The Mathews Center looks to the future with hope and excitement as we prepare for 2014. We look forward to partnering with you as we continue to find more opportunities to work better together.


D A V I D M AT H E W S C E N T E R F O R C I V I C L I F E

Collaborators

I N S T I T U T I O N S & O R G A N I Z AT I O N S A+ Education Partnership

Marengo County Cooperative Extension

A.G. Gaston Boys and Girls Club

Mobile County Coalition Against Bullying

Alabama A&M University

Monroe County Cooperative Extension

Alabama Cooperative Extension System

Monroeville Middle School

Alabama Department of Postsecondary Education

Montevallo Elementary School

Alabama Humanities Foundation

Montevallo High School

Alabama Possible

Montevallo Junior City Council

Alabama Public Television

Montevallo Middle School

Alabama State Department of Education—

National Issues Forums Institute

Prevention and Support Services

Opelika City Schools

Alexander City Schools

Operation Military Kids

American Village

Parnell Memorial Library

Auburn University College of Liberal Arts

Perry County Cooperative Extension

Auburn University Office of Public Service

Phenix City Housing Authority

Birmingham Council of PTAs

Pickens County Cooperative Extension

Birmingham Public Library System

Social Studies Council of Alabama

Birmingham National Issues Forums

Sparks Consulting

Bridge Builders of Alabama

Stillman College

Calhoun County Schools

St. Clair County Cooperative Extension

Children’s Policy Council of Jefferson County

Summerville Baptist Church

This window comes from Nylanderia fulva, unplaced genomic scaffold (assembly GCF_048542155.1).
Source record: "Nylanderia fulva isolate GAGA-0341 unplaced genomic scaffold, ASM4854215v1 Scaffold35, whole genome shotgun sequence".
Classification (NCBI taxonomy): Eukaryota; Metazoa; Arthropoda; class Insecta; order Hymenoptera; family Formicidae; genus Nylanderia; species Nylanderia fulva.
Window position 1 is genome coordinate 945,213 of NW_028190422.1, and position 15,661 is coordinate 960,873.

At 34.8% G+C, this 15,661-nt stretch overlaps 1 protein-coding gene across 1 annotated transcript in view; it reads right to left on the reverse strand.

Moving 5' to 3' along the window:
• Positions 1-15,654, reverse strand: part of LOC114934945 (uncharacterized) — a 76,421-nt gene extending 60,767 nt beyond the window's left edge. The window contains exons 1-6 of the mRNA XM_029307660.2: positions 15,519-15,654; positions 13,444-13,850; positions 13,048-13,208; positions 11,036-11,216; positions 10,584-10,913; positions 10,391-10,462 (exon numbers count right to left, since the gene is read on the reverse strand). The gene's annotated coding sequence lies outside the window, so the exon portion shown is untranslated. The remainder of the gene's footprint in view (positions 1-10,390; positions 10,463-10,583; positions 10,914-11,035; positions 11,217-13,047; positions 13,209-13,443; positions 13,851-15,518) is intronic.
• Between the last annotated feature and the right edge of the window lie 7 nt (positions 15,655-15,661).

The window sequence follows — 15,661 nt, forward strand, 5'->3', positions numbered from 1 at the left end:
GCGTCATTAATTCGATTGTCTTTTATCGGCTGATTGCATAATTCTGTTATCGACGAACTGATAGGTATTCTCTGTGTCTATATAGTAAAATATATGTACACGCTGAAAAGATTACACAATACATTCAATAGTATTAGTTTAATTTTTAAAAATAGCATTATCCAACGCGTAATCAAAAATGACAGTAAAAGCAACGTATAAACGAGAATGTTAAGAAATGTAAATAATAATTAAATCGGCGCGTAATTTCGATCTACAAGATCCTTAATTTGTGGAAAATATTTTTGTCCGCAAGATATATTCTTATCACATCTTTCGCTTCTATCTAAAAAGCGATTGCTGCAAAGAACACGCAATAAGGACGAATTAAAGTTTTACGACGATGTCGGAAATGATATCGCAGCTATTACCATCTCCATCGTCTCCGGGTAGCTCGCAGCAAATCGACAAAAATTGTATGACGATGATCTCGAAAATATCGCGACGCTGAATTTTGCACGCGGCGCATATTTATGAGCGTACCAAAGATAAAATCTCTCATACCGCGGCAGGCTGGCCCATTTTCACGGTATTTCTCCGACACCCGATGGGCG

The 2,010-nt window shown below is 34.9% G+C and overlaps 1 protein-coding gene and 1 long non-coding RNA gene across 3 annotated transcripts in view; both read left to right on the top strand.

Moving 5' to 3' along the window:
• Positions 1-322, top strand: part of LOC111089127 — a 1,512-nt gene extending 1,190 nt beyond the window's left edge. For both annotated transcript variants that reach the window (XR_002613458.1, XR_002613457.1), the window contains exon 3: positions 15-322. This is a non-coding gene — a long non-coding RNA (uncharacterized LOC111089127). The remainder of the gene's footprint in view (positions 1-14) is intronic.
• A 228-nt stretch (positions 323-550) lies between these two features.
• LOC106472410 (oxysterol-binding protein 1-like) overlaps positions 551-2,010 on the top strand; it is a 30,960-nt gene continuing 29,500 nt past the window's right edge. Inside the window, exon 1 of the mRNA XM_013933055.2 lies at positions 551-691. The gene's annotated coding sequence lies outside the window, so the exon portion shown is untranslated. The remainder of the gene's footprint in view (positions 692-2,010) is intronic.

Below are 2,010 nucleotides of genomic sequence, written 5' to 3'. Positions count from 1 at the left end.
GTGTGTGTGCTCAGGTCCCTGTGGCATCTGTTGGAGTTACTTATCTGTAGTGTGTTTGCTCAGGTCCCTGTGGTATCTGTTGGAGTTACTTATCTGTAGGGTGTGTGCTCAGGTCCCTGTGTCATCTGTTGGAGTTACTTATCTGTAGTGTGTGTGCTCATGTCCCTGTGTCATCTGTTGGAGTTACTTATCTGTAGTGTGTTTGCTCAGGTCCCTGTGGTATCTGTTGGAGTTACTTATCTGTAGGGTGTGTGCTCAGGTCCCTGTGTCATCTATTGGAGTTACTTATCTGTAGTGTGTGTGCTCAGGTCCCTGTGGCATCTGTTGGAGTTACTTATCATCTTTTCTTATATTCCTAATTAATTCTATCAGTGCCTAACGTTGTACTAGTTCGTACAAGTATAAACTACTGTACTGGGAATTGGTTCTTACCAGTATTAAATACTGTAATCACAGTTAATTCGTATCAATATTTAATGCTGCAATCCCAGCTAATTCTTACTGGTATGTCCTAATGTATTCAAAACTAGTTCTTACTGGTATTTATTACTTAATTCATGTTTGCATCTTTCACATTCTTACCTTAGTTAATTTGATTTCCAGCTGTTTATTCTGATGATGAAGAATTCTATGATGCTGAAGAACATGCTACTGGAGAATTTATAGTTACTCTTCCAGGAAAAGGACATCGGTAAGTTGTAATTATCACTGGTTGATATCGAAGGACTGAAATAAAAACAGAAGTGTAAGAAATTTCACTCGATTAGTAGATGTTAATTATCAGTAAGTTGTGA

Chilton County Cooperative Extension

Sumter County Cooperative Extension

Colbert County Cooperative Extension

Talladega County Cooperative Extension

Collinsville High School

Troy University

Conecuh County Cooperative Extension

Truman Pierce Institute, Auburn University

Cullman County Cooperative Extension

Tuscaloosa City Schools

Dallas County Cooperative Extension

Tuskegee University

Demopolis Middle School

Tuskegee Youth Safe Haven

Desert Island Supply Company

University of Alabama — New College

Drake Middle School

University of Alabama at Birmingham

Evergreen Center for Dialogue and Discernment

University of Montevallo Department of Behavioral

Fairfield City Schools

and Social Sciences

Francis Marion High School

University of Montevallo Office of Service Learning

Franklin County Cooperative Extension

University of South Alabama

Hale County Cooperative Extension

Walker County Cooperative Extension

Junior League of Birmingham

Washington County High School

Kettering Foundation

Washington County Public Library

Lauderdale County Cooperative Extension

Wilcox County Cooperative Extension

Laurel Oaks Behavioral Health Center

W.S. Neal Middle School

Lawrence County Cooperative Extension

YouthServe Birmingham

Lowndes County Cooperative Extension

YWCA Central Birmingham

Macon Citizens Camp


INDIVIDUALS

Allison Campbell

Elizabeth Hamlin

Lillis Taylor

Angie Eddings

Elysa Gordon

Lynne Meeks

Ann Sirmon

Emily Brogden

Margaret Odom

Armand DeKeyser

Fran Stewart

Margaret Purcell

Arturo Menefee

Guy Trammell

Mary Elizabeth Boucebci

Audrey Ellis

Gordon Fears

Matt Hartzell

Beth Hamer

Jane Herndon

Melanie Allen

Beverly Helm

Jennifer Kilburn

Merry Brazzelle

Bernie Ronan

Jennifer Wilkins

Mitzi Gates

Robert Corley

Jessica Ross

Myeisha Hutchinson

Callie Nelson

John Miller

Pam Stenz

Carol Bruser

Josine Walter

Peggy Hair

Carol Bush

Julie Caine

Peggy Sparks

Carolyn Sutley

Karen Winn

Rachel Simpson

Cathy Gassenheimer

Katanga Mants

Ralph Foster

Ceceilia Mills

Katernia Cole

Sallie Hooker

Charles Robertson

Katrina Easley

Sandi Lee

Cindy Kirk

Kay Atchison Warfield

Shelia Lewish

Cindy Reed

Kelli Hill

Stephen Woerner

Corey Beasley

Kristin Boggs

Steve Pace

Curtis Sparks